Mishandling IPR cases costing India foreign investments: Novartis
Hitting out at India's way of dealing with IPR issues, Novartis has said India is losing investments in R&D from MNCs to China due to lack of an ecosystem that fosters innovation.business Updated: Aug 18, 2013 12:11 IST
Hitting out at India's way of dealing with Intellectual Property Rights (IPR) issues, drug major Novartis has said India is losing investments in research and development from MNCs to China due to lack of an ecosystem that fosters innovation.
According to that, the company, which lost a patent case for its cancer drug Glivec, said India needs to have fast track courts to deal with IPR disputes.
"The recent cases that we have seen in the area of IPR do not in any way point to an environment that encourages innovation. A patent is granted then revoked. A patent is granted then violated. A patent is granted then a compulsory license is issued," Novartis India vice chairman and managing director Ranjit Shahani told PTI.
He said that China has been able to attract leading global companies to invest in research and development (R&D), while India has been unable to do so.
"What we certainly would like to see is an ecosystem that fosters innovation and fast-track courts to hear and decide cases involving IPR. China has drawn all the leading global companies to invest in R&D there while India has not. That itself should serve as food for thought," he said.
While the Supreme Court had rejected the company's plea for a patent on cancer drug Glivec in April, last year the government invoked compulsory license on Bayer Corporation's cancer-treatment drug Nexavar permitting Hyderabad-based Natco Pharma to manufacture and sell the drug at a price lesser by over 30 times charged by its patent-holder.
Shahani said the government needs to have a holistic approach and look at global companies as being part of the solution.
"All stakeholders must come together to find sustainable solutions that balance the need for innovation with the need for medicines that are affordable, all within a robust intellectual property rights environment," he said.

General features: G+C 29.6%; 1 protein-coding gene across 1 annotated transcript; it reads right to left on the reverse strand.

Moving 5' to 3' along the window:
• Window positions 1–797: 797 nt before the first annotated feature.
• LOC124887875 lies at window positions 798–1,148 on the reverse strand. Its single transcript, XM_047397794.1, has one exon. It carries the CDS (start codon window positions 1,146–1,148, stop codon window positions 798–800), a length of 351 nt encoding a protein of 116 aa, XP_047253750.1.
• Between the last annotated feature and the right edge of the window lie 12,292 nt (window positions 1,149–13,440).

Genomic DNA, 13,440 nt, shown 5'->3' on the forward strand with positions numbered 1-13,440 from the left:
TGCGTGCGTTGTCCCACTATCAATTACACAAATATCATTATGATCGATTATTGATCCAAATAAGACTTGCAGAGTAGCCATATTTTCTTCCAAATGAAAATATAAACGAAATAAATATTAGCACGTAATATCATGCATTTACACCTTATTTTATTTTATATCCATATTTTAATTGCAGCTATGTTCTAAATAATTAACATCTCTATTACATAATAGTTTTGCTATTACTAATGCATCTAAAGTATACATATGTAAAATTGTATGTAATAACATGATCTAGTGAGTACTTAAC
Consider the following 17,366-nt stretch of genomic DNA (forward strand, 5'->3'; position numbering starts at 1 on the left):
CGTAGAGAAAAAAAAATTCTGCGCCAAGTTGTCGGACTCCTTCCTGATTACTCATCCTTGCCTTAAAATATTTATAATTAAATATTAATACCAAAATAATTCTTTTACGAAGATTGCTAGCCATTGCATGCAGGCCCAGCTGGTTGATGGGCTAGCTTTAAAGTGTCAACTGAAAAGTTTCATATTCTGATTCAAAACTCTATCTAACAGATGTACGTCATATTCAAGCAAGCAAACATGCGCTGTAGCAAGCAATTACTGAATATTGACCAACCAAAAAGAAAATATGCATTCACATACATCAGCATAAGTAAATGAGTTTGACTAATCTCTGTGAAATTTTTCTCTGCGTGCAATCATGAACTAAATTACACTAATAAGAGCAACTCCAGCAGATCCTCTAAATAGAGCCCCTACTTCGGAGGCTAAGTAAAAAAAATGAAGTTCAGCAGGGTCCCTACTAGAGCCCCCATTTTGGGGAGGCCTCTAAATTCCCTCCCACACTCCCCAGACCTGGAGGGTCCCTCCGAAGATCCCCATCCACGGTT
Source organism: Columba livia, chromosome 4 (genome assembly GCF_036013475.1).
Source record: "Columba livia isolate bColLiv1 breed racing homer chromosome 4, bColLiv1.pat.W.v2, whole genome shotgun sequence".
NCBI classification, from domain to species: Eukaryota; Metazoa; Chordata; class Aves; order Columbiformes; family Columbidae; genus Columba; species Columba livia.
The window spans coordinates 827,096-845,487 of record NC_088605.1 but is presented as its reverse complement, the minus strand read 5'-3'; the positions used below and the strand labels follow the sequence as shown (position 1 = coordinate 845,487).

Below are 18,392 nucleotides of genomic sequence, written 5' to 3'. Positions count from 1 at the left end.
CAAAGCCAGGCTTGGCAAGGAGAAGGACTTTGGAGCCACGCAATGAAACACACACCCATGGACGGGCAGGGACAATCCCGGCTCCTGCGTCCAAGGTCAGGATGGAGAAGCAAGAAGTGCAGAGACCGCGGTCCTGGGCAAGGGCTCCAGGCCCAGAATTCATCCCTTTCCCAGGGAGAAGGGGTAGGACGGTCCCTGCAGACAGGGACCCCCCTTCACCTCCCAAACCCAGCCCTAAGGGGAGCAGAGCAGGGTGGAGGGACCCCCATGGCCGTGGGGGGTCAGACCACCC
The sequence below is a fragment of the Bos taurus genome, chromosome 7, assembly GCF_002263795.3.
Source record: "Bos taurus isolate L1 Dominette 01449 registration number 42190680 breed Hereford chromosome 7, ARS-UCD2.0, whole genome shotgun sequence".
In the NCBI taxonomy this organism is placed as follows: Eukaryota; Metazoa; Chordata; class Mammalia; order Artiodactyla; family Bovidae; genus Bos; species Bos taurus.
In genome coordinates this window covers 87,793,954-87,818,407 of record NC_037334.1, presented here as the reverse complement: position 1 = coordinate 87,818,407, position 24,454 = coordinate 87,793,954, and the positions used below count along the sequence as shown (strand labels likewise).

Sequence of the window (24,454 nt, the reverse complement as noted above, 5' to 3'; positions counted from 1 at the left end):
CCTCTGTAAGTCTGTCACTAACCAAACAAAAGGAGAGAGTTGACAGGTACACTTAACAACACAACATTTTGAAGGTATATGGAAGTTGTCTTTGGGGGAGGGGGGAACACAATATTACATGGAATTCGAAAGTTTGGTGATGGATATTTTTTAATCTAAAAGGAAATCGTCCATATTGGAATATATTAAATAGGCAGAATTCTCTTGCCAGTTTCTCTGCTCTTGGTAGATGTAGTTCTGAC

Setting up fast-track courts to address IP disputes would certainly be a step in the right direction, he added.
Espousing the cause of foreign capital in the Indian pharmaceutical sector, Shahani, who is also the president of Organisation of Pharmaceutical Producers of India (OPPI), said the foreign direct investment would lead to upgrading of the country's skills in the sector.
"One area that needs to be re-looked at by government is FDI in both brownfield and greenfield ventures in the pharmaceutical space. India needs to upgrade her pharmaceutical skills and FDI should be looked at in this context," Shahani said.
Foreign investments will help add significantly to India's scientific capabilities and in turn expose scientific talent to global best practices and processes, all to the long term interest of India and the patient, he added.
"Capacity building and sustained drug discovery programmes, even within the domestic industry, should be seen in the longer time horizon," he said.
He added that OPPI believes that unrestricted pharma FDI, both brownfield and greenfield, is in the interest of the country and will help India in the short, medium and long term.
Currently, India permits 100% FDI in pharmaceutical sector through automatic approval route in the new projects but the foreign investment in the existing pharmaceutical companies are allowed only through FIPB's approval.
The government is contemplating major changes in the current FDI policy in the pharmaceuticals sector to protect the domestic generic industry in the wake of increasing acquisitions of homegrown companies by foreign players.